The American Civil Liberties Union has filed a lawsuit in Pennsylvania, where the state’s Democratic attorney general is refusing to defend the state’s marriage law. The same scenario is playing out in New Mexico, where Attorney General Gary King, a Democrat, revealed that he would not defend the state’s constitutional provision against same-sex marriage in response to a lawsuit filed by two Santa Fe men who want to marry.
“New Mexico’s guarantee of equal protection to its citizens demands that same-sex couples be permitted to enjoy the benefits of marriage in the same way and to the same extent as other New Mexico citizens,” Mr. King said.
The federal target is still DOMA. Despite the Supreme Court ruling, the law still permits states to refuse to recognize same-sex marriages from other states.
House Republicans said recently that they were suspending efforts to apply DOMA in other federal programs, and some 200 members of Congress are trying to repeal DOMA entirely through the Respect for Marriage Act. House Republicans also quietly have dropped the funding request to underwrite the defense of the law in the courtroom in the aftermath of the Supreme Court decision.
DOMA, “though mortally wounded, is still on the books,” Mr. Wolfson said. Thanks to the June 26 ruling, however, he reported that, like other married gay couples, he can start the process to sponsor his noncitizen spouse for a green card.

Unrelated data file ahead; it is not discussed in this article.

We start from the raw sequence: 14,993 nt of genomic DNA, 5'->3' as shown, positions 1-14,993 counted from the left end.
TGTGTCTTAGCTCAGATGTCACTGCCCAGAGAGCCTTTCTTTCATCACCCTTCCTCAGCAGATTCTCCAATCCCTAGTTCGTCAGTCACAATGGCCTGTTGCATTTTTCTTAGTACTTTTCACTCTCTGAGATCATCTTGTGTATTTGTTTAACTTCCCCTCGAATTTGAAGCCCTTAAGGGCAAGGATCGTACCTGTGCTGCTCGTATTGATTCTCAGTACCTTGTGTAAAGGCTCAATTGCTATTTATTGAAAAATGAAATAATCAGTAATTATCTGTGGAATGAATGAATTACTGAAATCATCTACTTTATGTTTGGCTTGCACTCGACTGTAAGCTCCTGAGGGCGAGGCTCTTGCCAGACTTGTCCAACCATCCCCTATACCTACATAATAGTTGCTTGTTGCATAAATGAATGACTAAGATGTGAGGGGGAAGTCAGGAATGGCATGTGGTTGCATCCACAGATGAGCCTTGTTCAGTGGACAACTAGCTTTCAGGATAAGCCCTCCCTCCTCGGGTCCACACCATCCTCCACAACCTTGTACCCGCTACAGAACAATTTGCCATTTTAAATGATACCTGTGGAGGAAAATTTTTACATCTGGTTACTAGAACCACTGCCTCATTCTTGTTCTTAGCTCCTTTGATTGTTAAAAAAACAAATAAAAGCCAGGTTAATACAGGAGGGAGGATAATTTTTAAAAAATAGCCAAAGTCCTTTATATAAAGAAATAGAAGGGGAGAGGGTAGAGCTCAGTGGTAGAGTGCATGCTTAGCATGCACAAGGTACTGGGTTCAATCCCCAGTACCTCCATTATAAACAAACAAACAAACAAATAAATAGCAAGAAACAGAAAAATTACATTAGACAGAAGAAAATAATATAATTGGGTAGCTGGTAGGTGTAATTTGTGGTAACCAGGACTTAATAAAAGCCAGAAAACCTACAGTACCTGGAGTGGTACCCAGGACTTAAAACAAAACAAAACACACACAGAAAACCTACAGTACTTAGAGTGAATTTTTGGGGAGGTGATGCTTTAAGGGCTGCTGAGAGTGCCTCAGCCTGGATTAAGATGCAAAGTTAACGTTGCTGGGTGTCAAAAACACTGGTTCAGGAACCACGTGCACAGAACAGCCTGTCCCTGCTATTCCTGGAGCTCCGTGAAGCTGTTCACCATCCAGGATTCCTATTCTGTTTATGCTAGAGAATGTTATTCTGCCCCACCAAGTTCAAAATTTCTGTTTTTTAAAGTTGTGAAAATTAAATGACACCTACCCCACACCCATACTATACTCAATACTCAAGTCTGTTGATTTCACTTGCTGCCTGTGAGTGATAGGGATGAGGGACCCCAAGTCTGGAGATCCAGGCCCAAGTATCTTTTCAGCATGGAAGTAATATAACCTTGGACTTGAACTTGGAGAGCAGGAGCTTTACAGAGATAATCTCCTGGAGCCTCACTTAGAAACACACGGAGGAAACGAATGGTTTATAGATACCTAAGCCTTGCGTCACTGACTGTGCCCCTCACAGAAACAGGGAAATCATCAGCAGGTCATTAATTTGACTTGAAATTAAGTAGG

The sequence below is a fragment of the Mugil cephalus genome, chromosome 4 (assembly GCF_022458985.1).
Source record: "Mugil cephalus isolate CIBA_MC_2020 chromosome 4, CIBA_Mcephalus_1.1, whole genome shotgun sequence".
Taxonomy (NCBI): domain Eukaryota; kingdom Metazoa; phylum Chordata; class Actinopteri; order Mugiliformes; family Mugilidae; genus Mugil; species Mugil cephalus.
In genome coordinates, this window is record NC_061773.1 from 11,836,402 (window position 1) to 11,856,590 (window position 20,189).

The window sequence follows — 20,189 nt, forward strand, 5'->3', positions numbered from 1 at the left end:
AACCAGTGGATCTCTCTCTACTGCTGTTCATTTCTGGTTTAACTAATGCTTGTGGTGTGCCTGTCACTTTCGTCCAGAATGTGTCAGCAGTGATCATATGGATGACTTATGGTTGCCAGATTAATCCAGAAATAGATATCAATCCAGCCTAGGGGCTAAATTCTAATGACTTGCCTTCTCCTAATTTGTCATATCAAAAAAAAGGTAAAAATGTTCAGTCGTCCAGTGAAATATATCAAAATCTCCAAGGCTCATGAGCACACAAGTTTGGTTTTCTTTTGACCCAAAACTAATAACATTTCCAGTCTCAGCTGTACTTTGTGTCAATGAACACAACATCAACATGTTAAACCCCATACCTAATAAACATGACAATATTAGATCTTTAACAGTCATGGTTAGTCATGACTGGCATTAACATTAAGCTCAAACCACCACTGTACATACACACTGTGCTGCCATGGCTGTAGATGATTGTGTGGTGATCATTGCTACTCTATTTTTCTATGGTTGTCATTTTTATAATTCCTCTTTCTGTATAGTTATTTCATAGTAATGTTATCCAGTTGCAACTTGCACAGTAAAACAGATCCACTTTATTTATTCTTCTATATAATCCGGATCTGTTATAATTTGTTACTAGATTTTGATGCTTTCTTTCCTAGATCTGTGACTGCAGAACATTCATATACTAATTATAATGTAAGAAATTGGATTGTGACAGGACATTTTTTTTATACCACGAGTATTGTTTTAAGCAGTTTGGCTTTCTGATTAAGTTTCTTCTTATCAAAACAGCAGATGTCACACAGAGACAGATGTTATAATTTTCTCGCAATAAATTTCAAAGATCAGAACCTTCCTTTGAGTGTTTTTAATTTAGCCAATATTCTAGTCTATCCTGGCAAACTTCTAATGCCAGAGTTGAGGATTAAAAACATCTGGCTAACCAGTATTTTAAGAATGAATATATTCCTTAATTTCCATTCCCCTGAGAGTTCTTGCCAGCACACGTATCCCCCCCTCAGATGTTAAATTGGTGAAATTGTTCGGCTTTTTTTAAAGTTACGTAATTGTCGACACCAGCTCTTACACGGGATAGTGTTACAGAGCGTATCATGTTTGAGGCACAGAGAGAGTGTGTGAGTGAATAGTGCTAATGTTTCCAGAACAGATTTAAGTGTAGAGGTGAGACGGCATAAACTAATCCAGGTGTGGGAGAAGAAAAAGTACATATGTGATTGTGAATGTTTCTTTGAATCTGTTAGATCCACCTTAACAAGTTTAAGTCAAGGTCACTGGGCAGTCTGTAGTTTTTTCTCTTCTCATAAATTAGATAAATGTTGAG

Ohio’s special case
The Ohio case, which has attracted national attention, illustrated the complex legal terrain for same-sex marriage.
On Monday, U.S. District Judge Timothy Black in Cincinnati said John Arthur and James Obergefell could be declared married even though Ohio does not recognize same-sex marriage. After flying to Maryland this month to marry on the airport tarmac, the men asked the Ohio judge to recognize their marriage upon their return home.
The men’s lawsuit said Mr. Arthur is in poor health, and unless he is deemed legally married, his spouse will not be able to be buried with him in the Arthur family plot.
Judge Black ruled in their favor, saying Ohio recognizes other out-of-state marriages — such as those between first cousins — that aren’t permitted in the state. “How then can Ohio, especially given the historical status of Ohio law, single out same-sex marriages as ones it will not recognize,” Judge Black wrote. “The short answer is that Ohio cannot.”
Ohio backers of traditional marriage say the case — with a terminally ill plaintiff — was calculated to undermine the state’s law, with a sympathetic court aiding the process.
“Judge Black is an Obama appointee,” Ohio pro-life activist Pendra Lee Snyder, the owner of a Christian marketing and publishing company, told the website LifeSiteNews.com. “This is, in my opinion, a calculated effort at the chipping away of states’ rights and in particular all states that voted to protect marriage as a union of one and one woman.”
Fixing for a fight
Supporters of traditional marriage are regrouping and resisting adverse decisions.
In Congress, 40 members of the House, led by Rep. Tim Huelskamp, Kansas Republican, have introduced a constitutional amendment to define marriage as the union of one man and one woman.